So, the theme of Season 580 is "69 & 70"

This week I can no longer pretend I am still a young man. I am going to be 69 on the 31st March and will be entering my 70th year. Now, way back in 1969 I was fifteen and for me this was the first year in a golden age of singer-songwriters. Previous to this time, particularly in 1967 and 1968, singer songwriters' songs had been burdened with heavy arrangements with lots of brass and orchestras, etc. (Think Cat Stevens' "Mathew & Son" for example). But in 1969 (and into 1970 and beyond) more and more songwriters started to draw back from such arrangements and put out albums in which the human voice and a single instrument were the norm. This put all of the emphasis on the song and was to be a massive influence on me. I started writing my own songs in this period and have never stopped since.

So, for all of you who like to record covers for the Seasons I am asking you to do a song from any singer-songwriter who was largely famous for playing one instrument and writing songs that were issued in 1969 or 1970. The list is huge, but the main exponents were Joni Mitchell, James Taylor, Melanie, Leonard Cohen, Carol King, Cat Stevens, Gordon Lightfoot, Dory Previn, John Martyn, Paul Simon and a host of others. Feel free to add songwriters of the period whose names I might not be so familiar with, but who you love.

I will also include in this list tracks from solo albums by members of super groups such as Crosby, Stills Nash and Young that were put out in those years.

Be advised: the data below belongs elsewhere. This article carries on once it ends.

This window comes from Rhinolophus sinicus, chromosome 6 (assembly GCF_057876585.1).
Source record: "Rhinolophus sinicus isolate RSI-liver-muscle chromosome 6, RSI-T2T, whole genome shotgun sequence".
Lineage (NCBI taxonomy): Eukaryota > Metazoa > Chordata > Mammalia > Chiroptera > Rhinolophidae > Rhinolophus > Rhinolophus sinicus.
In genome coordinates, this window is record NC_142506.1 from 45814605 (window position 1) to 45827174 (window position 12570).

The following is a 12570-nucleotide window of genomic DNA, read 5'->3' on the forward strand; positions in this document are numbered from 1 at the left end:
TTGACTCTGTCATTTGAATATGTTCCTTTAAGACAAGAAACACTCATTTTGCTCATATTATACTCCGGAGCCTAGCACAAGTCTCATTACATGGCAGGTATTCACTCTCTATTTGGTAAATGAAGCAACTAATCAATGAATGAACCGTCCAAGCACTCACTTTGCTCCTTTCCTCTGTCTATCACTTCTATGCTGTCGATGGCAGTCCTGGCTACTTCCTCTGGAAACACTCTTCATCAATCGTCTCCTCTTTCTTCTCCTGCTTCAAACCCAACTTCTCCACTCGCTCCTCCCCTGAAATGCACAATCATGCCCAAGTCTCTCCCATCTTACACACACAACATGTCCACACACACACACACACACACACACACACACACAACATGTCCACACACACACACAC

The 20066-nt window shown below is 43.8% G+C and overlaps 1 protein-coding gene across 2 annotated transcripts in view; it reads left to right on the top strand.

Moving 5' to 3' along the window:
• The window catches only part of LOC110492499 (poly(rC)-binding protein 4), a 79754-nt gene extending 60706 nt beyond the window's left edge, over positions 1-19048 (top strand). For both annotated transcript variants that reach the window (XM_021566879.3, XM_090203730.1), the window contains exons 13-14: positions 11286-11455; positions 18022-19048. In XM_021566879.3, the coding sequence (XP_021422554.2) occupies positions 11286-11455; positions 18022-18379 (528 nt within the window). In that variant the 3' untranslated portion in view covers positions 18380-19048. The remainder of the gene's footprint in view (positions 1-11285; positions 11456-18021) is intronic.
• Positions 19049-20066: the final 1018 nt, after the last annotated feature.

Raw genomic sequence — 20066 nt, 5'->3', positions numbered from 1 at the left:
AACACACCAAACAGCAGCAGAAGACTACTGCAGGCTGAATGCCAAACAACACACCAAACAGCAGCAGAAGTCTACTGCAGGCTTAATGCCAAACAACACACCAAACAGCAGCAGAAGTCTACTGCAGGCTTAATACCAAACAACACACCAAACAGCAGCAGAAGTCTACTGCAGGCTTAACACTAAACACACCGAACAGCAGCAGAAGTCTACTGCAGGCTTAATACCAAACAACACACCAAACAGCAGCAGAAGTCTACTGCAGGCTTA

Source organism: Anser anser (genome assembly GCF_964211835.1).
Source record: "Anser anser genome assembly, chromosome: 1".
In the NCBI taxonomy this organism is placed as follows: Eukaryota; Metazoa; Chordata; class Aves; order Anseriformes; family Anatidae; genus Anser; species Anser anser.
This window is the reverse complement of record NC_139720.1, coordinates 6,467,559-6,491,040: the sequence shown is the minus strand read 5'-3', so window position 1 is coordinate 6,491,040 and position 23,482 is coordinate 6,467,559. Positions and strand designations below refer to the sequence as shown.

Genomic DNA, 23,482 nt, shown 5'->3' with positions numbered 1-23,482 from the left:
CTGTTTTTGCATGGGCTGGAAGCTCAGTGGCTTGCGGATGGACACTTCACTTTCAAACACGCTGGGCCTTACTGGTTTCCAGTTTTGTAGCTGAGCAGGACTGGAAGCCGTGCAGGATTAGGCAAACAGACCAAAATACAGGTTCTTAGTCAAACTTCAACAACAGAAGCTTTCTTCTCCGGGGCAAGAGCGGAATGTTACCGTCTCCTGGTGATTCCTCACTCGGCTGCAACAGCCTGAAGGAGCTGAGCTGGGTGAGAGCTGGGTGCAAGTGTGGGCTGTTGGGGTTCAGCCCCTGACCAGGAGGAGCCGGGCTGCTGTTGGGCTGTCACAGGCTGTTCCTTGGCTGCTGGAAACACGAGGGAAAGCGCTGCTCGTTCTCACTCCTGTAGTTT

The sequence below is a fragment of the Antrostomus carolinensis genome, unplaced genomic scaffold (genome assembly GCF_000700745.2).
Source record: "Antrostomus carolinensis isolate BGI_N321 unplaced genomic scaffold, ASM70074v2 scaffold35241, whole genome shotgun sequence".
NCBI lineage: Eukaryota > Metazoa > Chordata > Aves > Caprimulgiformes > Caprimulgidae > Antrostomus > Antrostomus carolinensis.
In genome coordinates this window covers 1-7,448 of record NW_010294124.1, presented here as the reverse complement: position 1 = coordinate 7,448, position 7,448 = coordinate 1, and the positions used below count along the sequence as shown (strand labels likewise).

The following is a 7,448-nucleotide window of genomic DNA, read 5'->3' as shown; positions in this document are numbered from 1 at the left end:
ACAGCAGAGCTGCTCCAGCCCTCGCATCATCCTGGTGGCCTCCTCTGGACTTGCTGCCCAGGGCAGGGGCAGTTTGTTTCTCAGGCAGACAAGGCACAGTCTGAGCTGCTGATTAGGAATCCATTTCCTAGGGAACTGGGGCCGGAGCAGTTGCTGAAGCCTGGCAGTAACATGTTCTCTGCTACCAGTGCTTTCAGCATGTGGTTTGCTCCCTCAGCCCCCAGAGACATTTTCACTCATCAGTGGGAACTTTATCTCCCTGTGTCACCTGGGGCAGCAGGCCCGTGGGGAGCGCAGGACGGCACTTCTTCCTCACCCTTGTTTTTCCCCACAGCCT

For the songwriters, my birthday treat for you is a FREE LUNCH. I'd like you to post songs you have written that you never thought fit a particular theme of the seasons and so have never submitted them. This is your chance to dig through your back catalogue and give us a chance to hear gems that have never fitted any of the varied themes we have had over these 580 weeks. Or else a chance to offer us more recent songs that you have been keen to show off, but that haven't fit recent Seasons themes.

If you'd like to write an entirely new song for this week - then please feel free to write a song inspired by the title of the week "69 & 70".

Most of the usual rules apply:

The video must be newly recorded for this Season, though Rob may submit earlier recordings.

The video must say that it is for SOTU 580 "69-70"

And FOR THIS WEEK ONLY I'd like to hear JUST YOU and YOUR UKULELE, rather than multi-tracking vocals and/or other instruments. To recreate a bit more of that 69-70s Songwriter vibe.